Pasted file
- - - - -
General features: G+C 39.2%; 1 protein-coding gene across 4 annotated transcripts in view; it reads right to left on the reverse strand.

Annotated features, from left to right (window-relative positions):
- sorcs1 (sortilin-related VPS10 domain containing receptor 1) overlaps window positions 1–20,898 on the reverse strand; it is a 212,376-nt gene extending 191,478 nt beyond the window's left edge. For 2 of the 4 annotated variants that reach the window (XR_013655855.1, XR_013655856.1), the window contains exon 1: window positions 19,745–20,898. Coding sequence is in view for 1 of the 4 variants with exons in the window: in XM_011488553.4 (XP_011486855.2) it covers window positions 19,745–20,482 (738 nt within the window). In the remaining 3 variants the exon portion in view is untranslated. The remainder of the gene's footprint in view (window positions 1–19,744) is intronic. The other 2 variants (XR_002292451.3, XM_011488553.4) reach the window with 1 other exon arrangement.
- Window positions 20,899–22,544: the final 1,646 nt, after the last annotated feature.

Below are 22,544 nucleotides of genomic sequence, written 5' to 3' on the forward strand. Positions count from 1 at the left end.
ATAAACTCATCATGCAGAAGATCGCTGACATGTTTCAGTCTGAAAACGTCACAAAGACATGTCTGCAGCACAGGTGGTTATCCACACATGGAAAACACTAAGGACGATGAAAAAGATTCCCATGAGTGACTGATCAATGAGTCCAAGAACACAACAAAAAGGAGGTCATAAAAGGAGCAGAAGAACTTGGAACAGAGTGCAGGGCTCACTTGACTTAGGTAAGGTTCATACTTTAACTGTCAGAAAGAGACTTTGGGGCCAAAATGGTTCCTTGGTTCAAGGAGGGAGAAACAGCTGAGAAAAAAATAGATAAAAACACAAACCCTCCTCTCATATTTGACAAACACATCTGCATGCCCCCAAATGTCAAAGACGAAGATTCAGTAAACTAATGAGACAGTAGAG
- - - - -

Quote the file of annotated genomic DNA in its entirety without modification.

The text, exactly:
General features: G+C 39.2%; 1 protein-coding gene across 4 annotated transcripts in view; it reads right to left on the reverse strand.

Annotated features, from left to right (window-relative positions):
- sorcs1 (sortilin-related VPS10 domain containing receptor 1) overlaps window positions 1–20,898 on the reverse strand; it is a 212,376-nt gene extending 191,478 nt beyond the window's left edge. For 2 of the 4 annotated variants that reach the window (XR_013655855.1, XR_013655856.1), the window contains exon 1: window positions 19,745–20,898. Coding sequence is in view for 1 of the 4 variants with exons in the window: in XM_011488553.4 (XP_011486855.2) it covers window positions 19,745–20,482 (738 nt within the window). In the remaining 3 variants the exon portion in view is untranslated. The remainder of the gene's footprint in view (window positions 1–19,744) is intronic. The other 2 variants (XR_002292451.3, XM_011488553.4) reach the window with 1 other exon arrangement.
- Window positions 20,899–22,544: the final 1,646 nt, after the last annotated feature.

Below are 22,544 nucleotides of genomic sequence, written 5' to 3' on the forward strand. Positions count from 1 at the left end.
ATAAACTCATCATGCAGAAGATCGCTGACATGTTTCAGTCTGAAAACGTCACAAAGACATGTCTGCAGCACAGGTGGTTATCCACACATGGAAAACACTAAGGACGATGAAAAAGATTCCCATGAGTGACTGATCAATGAGTCCAAGAACACAACAAAAAGGAGGTCATAAAAGGAGCAGAAGAACTTGGAACAGAGTGCAGGGCTCACTTGACTTAGGTAAGGTTCATACTTTAACTGTCAGAAAGAGACTTTGGGGCCAAAATGGTTCCTTGGTTCAAGGAGGGAGAAACAGCTGAGAAAAAAATAGATAAAAACACAAACCCTCCTCTCATATTTGACAAACACATCTGCATGCCCCCAAATGTCAAAGACGAAGATTCAGTAAACTAATGAGACAGTAGAG